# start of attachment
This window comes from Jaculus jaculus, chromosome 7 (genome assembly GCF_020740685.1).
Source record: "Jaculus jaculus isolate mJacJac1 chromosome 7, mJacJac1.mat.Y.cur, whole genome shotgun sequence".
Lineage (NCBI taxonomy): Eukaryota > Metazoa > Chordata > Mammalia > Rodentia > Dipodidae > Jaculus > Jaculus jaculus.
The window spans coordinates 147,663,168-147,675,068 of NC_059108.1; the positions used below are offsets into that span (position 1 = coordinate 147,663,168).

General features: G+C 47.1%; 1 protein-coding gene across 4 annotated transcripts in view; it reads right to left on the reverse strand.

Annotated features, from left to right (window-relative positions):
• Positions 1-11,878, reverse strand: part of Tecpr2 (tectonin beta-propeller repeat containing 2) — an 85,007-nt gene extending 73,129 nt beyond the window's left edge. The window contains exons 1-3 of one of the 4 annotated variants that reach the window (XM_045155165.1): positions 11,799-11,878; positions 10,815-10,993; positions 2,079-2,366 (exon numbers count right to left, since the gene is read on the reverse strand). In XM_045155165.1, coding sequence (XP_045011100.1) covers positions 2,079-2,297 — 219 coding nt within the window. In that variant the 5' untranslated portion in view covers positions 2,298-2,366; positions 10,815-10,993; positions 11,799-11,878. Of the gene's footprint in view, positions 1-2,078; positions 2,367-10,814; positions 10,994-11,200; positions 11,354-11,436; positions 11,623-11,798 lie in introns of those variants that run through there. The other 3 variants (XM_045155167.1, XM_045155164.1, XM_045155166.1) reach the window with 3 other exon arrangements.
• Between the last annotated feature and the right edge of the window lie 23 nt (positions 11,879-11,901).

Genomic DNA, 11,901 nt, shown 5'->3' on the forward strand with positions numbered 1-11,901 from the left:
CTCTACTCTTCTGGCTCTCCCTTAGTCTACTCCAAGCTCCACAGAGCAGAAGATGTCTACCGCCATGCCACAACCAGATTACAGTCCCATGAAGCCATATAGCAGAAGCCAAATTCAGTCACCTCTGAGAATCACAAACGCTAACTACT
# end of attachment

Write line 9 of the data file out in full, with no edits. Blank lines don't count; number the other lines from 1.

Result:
Genomic DNA, 11,901 nt, shown 5'->3' on the forward strand with positions numbered 1-11,901 from the left: